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I'm not a film critic, but I'll tell you what I think about the movies I watch. I enjoy understanding the history behind the movies we watch, as well as the collaborative effort necessary to produce movies.

Christmas Classics: White Christmas


White Christmas 1White Christmas (1954)

Directed by Michael Curtiz

Written by Norman Krasna, Norman Panama, Melvin Frank

Starring: Bring Crosby, Danny Kaye, Rosemary Clooney, Vera Ellen, Dean Jagger, Mary Wickes

Bob Wallace (Crosby) and Phil Davis (Kaye) are old army buddies who’ve found success with a stage show. When their former commanding officer (Jagger) runs into financial trouble, two go to Vermont to help him out. Along the way they pick up Betty (Clooney) and Judy (Ellen), sisters looking for a break into show business. Now they’re hoping that a white Christmas might help to save the day.

White Christmas 4This Christmas classic was written by Norman Krasna (Princess O’Rourke), Norman Panama (The Facts of Life), and Melvin Frank (A Touch of Class). The incredible Michael Curtiz (Yankee Doodle Dandy) directed this film. The cast features a collection of stars including Bing Crosby (Going My Way), Danny Kaye (The Five Pennies), Rosemary Clooney (Here Come the Girls), and Vera Allen (Three Little Words). Dean Jagger (Twelve O’Clock High) and Mary Wickes (The Man Who Came to Dinner) are also featured.

White Christmas 5The story for this movie is great. The mix of music throughout the film makes it a great addition to the list of classic musicals. Krasna, Panama, and Frank did a great job weaving the post-war era into the film as well. The dialogue is witty, letting Crosby and Kaye create wonderful moments throughout the film. The movie also allows for the right level of sentimentality for a Christmas-themed musical. Despite some of the dated references, this one holds up wonderfully.

White Christmas 6The acting, dancing, and singing are all combined nicely in this one. Crosby and Kaye lead the way with incredible performances. Crosby also brings Irving Berlin’s classic song White Christmas to life with his wonderful voice. Kaye holds his own with Crosby, delivering a great performance. Together they have a wonderful chemistry. Rosemary Clooney and Vera Ellen are also good in this one. These four all sing, dance, and act their way through this movie with great skill. The added performances of Jagger and Wickes just make this even better. Overall, the cast shows off their talent in this classic musical.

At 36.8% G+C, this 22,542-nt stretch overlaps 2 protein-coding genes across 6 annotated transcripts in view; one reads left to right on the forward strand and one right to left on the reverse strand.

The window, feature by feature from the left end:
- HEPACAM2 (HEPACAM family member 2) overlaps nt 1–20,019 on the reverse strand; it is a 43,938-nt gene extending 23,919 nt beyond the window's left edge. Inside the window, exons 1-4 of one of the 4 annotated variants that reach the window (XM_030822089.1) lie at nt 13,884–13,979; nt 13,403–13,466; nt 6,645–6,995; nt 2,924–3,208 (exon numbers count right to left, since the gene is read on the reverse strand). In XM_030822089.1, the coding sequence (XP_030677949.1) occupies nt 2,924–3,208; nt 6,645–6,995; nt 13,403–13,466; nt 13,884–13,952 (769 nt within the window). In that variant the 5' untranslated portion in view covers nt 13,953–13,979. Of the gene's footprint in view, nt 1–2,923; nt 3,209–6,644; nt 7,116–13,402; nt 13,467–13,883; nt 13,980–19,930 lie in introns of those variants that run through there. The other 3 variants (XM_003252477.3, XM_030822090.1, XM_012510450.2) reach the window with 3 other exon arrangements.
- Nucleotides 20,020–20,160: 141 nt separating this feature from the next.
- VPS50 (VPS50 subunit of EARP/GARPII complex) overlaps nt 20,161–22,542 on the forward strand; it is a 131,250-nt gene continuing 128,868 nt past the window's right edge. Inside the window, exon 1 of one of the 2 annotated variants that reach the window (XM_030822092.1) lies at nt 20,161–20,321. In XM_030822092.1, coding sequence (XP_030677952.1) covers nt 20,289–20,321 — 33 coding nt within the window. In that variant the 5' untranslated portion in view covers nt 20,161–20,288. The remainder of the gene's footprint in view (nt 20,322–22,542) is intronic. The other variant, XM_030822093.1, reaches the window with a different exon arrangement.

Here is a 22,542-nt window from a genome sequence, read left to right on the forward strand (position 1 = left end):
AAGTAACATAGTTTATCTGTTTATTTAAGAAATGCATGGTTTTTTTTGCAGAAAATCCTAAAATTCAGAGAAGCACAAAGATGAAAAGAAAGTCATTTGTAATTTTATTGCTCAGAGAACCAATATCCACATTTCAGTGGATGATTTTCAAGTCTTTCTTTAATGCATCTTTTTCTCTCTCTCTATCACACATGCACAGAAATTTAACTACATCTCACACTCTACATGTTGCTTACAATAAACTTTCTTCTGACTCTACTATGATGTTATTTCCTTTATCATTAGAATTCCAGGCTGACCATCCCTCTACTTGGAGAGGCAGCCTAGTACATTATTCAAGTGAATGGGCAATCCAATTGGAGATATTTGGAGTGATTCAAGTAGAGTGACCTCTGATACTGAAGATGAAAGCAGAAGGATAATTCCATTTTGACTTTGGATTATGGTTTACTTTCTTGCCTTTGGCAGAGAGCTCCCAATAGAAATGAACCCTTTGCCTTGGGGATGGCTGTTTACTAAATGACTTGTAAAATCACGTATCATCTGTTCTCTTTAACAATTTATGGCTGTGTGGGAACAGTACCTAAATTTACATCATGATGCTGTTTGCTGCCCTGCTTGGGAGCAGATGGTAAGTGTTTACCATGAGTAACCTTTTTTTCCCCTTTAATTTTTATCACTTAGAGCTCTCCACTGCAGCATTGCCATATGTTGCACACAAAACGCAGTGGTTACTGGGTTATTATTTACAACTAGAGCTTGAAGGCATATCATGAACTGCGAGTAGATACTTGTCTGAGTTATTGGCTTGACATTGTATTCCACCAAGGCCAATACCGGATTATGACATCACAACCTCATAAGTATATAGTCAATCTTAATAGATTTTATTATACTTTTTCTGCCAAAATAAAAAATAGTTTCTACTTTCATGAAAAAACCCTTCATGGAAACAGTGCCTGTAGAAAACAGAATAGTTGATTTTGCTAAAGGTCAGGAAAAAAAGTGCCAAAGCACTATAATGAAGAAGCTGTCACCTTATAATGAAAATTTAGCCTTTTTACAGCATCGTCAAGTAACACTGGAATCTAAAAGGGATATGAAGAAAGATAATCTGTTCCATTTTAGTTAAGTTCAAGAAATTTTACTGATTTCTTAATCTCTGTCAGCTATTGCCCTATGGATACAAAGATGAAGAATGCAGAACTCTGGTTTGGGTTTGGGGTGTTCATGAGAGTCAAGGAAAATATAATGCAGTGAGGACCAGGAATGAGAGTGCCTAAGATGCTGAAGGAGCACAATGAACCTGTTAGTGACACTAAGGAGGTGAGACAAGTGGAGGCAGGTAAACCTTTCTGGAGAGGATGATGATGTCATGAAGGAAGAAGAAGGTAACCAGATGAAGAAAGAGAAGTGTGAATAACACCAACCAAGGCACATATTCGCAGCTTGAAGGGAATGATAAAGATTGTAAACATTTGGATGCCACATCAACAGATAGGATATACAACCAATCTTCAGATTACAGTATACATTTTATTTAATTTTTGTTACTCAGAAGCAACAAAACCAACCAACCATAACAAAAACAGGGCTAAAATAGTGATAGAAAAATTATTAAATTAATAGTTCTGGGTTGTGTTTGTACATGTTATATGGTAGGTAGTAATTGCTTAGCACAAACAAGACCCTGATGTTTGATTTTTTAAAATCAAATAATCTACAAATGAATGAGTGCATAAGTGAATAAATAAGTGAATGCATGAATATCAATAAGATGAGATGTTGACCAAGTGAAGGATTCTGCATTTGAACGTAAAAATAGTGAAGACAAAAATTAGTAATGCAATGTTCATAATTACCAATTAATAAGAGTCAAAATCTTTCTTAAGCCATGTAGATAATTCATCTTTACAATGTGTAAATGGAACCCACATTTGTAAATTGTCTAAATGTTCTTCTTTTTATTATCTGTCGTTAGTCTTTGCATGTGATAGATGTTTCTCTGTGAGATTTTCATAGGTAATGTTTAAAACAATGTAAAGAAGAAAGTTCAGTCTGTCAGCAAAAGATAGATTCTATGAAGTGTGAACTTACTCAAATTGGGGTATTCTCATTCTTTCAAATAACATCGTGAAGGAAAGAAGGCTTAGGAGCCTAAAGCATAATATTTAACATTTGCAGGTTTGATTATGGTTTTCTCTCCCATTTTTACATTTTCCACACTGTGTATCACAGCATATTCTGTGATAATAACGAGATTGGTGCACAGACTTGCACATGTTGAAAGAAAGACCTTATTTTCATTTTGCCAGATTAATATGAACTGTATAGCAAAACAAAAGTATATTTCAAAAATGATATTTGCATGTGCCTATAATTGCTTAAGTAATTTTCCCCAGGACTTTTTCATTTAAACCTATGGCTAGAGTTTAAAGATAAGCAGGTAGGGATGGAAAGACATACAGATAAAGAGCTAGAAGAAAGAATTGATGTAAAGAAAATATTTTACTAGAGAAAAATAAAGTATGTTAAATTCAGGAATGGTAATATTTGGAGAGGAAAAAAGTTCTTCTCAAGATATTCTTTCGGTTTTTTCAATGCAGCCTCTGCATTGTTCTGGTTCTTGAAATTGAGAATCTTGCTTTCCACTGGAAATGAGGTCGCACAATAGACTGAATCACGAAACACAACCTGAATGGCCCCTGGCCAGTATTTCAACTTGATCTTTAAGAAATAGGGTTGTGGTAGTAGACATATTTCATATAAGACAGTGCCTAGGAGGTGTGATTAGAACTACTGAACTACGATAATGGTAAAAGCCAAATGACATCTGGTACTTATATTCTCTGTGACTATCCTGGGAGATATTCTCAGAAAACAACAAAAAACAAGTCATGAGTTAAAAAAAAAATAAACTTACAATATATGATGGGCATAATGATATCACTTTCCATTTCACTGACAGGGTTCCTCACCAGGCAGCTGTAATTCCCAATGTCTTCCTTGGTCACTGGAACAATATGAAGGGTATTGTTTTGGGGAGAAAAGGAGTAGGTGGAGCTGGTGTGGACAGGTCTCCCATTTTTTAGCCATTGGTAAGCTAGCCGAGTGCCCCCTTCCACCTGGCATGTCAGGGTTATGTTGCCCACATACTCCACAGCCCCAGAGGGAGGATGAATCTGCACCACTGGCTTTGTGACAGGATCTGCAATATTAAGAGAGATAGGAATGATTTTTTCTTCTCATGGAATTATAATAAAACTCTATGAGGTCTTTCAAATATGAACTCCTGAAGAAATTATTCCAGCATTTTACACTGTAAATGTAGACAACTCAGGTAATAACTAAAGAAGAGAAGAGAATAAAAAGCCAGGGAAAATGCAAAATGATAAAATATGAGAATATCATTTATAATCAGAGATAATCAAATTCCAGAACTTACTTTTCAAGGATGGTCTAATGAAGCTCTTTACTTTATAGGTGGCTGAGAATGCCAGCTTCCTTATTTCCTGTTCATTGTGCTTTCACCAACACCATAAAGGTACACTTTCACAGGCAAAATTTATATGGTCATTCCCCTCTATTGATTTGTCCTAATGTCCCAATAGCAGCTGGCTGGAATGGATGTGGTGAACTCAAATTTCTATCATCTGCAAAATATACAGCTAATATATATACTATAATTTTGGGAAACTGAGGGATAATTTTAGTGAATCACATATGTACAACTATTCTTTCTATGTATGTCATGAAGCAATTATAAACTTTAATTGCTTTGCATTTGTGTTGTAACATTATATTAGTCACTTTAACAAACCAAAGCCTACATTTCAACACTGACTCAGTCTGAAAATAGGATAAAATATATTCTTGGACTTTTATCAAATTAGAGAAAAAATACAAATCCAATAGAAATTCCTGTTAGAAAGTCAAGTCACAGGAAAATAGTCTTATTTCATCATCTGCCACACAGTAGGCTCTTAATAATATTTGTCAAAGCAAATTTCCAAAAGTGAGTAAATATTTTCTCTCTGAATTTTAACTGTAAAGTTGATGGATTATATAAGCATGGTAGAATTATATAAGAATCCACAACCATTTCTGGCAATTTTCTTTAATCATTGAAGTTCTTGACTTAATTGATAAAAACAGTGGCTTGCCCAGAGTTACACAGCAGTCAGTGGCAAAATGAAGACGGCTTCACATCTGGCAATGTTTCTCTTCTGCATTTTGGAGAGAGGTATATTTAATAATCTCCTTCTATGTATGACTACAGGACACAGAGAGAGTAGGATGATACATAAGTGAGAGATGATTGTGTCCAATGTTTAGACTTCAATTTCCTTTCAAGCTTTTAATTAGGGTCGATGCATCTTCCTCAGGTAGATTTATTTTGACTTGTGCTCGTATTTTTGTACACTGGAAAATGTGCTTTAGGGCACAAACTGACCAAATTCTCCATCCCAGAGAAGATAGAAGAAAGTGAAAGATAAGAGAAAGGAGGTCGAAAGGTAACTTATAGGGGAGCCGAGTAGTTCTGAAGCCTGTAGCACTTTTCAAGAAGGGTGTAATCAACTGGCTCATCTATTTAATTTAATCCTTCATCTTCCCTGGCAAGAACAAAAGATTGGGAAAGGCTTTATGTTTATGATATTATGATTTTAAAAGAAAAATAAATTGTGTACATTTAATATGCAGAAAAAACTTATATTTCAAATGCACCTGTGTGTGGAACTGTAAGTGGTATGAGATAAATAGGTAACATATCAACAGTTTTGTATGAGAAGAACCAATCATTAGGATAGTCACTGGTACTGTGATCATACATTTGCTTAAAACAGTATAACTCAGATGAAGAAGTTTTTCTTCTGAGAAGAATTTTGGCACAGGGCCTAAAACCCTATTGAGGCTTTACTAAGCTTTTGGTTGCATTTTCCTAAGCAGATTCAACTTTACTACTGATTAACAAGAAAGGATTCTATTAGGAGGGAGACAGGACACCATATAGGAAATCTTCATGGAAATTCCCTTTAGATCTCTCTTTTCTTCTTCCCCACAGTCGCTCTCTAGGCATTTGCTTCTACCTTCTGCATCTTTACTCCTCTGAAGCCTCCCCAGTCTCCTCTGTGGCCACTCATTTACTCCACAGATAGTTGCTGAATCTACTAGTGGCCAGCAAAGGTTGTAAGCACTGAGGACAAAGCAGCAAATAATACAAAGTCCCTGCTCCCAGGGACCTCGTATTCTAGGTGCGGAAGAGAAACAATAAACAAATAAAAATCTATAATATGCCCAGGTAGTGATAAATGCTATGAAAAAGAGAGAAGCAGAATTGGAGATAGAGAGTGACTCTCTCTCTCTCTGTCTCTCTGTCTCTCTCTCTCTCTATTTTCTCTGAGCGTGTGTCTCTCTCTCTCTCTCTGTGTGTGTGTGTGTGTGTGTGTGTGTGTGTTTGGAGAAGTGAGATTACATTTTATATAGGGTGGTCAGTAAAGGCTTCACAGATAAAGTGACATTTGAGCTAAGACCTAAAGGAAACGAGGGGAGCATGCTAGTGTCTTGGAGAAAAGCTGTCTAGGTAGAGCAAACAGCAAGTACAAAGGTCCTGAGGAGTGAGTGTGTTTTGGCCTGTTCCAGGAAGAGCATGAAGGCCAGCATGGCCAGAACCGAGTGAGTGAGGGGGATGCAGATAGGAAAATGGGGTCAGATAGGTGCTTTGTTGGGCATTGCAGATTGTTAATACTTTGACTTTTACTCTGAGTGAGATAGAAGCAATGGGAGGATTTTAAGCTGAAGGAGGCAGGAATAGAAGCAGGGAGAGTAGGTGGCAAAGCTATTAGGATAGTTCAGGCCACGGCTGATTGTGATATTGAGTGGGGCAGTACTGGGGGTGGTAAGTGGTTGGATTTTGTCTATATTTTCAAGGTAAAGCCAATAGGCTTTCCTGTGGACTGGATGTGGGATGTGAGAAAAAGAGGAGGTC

White Christmas 8The sights and sounds in this one are awesome. Visually, this movie uses color to accentuate the wonderful musical numbers throughout the movie. The camera work, costuming, and choreography go a long way in creating memorable moments throughout the film. The music, by Irving Berlin, is perfect for the film and remains entertaining even today. In one interesting twist, this film was nominated for one Oscar, for Best Original Song. While White Christmas might be the song we recall from this, the nomination was for Count Your Blessings Instead of Sheep.

White Christmas 3This movie featured a couple of firsts. This film marked the very first time that audiences experienced Paramount Pictures VistaVision. The widescreen format used a double sized negative to increase the sharpness of the prints. This process was used for just seven years, but it laid the groundwork for companies like IMAX. The second first for this movie was the world’s introduction to the song White Christmas by Irving Berlin. The Christmas tune was an immediate hit, and is the best-selling single of all-time, with more than 50 million copies sold.

White Christmas 9If you’ve never seen this one, you need to take the time this holiday season. This is a great choice for fans of classic musicals. I would also recommend this to fans of the stars. If you’re looking for a family Christmas film, this is one to choose. I give this one 4 out of 5 stars.

Rating: Approved

Running Time: 120 Minutes

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  1. Mr. and Mrs. Smith | Did You See That One? - August 15, 2015

    […] coming to the United States to further his career. The story and script came from Norman Krasna (White Christmas). The cast for the film includes Carole Lombard (Made for Each Other), Robert Montgomery (They Were […]

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